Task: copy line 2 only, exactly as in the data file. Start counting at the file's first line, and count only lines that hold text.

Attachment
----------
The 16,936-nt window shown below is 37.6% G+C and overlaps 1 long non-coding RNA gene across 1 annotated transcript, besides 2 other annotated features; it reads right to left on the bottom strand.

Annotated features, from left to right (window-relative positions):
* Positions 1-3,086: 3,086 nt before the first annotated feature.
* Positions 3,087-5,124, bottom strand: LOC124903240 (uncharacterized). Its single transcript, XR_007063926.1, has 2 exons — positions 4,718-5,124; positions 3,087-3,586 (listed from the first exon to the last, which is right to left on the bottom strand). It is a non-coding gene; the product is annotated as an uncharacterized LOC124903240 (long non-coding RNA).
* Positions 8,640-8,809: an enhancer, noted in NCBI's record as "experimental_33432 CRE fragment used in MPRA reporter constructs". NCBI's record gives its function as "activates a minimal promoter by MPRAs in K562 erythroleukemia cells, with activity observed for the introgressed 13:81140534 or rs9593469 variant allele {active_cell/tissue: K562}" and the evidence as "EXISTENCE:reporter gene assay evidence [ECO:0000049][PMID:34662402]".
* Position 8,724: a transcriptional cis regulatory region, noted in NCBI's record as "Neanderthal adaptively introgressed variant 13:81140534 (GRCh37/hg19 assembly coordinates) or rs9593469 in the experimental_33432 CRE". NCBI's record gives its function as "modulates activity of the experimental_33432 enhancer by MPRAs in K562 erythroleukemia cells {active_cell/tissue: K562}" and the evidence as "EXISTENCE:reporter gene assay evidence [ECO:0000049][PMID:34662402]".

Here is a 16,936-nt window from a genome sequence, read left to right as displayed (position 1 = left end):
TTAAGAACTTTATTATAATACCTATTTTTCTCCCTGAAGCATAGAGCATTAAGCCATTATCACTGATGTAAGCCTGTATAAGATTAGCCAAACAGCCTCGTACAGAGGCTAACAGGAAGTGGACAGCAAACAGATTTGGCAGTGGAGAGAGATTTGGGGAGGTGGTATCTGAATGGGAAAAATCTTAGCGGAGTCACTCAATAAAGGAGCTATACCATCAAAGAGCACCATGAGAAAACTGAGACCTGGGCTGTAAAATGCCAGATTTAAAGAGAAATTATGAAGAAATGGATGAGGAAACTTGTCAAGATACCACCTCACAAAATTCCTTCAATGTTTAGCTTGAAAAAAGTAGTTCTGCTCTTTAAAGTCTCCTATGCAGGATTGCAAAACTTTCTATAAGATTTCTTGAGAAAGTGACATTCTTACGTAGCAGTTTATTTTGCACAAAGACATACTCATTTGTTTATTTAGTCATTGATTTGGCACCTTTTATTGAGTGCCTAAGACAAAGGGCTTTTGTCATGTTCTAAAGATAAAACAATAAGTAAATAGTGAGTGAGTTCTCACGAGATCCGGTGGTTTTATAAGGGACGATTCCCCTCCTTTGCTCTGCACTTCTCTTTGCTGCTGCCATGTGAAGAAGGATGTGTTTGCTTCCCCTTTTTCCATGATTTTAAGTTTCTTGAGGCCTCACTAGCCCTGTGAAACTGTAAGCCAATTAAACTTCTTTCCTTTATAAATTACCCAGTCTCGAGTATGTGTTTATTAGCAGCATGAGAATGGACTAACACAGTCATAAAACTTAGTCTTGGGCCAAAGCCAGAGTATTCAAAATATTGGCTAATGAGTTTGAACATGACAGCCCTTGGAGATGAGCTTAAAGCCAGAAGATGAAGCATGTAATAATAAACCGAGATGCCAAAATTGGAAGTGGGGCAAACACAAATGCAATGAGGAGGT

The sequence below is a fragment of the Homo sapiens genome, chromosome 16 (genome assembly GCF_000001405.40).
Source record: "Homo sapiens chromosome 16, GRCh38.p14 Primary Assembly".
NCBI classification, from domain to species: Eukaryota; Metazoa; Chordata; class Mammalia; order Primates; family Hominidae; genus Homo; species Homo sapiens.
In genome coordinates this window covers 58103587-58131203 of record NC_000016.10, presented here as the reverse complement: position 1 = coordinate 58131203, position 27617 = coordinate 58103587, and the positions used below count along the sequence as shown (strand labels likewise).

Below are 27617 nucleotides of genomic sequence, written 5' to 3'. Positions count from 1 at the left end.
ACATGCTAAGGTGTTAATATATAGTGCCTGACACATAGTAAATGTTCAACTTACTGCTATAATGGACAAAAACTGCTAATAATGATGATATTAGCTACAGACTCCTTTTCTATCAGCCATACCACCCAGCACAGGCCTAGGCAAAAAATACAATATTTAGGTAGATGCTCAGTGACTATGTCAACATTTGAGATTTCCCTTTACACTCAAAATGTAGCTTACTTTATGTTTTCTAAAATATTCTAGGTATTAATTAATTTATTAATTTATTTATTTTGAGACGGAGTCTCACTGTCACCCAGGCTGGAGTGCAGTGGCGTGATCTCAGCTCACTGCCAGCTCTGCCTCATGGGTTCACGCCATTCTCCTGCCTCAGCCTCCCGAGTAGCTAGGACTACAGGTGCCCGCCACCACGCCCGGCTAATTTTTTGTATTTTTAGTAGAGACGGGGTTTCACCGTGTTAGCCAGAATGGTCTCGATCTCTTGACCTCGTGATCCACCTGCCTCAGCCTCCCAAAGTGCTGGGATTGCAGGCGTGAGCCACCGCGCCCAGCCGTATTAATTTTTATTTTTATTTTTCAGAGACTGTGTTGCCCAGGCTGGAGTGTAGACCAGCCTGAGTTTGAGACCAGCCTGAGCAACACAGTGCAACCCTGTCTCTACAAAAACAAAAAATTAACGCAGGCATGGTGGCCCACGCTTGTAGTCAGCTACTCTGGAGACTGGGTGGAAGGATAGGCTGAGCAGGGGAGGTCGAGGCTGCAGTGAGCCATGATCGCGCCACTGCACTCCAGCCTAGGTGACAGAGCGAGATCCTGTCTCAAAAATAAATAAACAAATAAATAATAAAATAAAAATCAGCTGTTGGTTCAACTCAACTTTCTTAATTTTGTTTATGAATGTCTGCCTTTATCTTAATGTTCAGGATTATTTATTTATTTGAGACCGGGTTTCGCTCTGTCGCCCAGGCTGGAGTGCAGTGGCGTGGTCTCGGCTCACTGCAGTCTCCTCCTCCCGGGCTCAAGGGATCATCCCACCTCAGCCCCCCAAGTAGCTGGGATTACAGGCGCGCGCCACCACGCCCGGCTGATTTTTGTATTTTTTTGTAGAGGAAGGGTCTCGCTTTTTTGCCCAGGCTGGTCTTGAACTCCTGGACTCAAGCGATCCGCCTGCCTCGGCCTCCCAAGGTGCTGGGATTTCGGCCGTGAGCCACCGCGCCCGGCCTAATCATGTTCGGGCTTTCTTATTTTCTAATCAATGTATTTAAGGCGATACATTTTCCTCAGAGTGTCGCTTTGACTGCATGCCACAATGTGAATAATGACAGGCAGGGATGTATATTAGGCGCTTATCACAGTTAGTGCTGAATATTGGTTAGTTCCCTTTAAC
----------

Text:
Annotated features, from left to right (window-relative positions):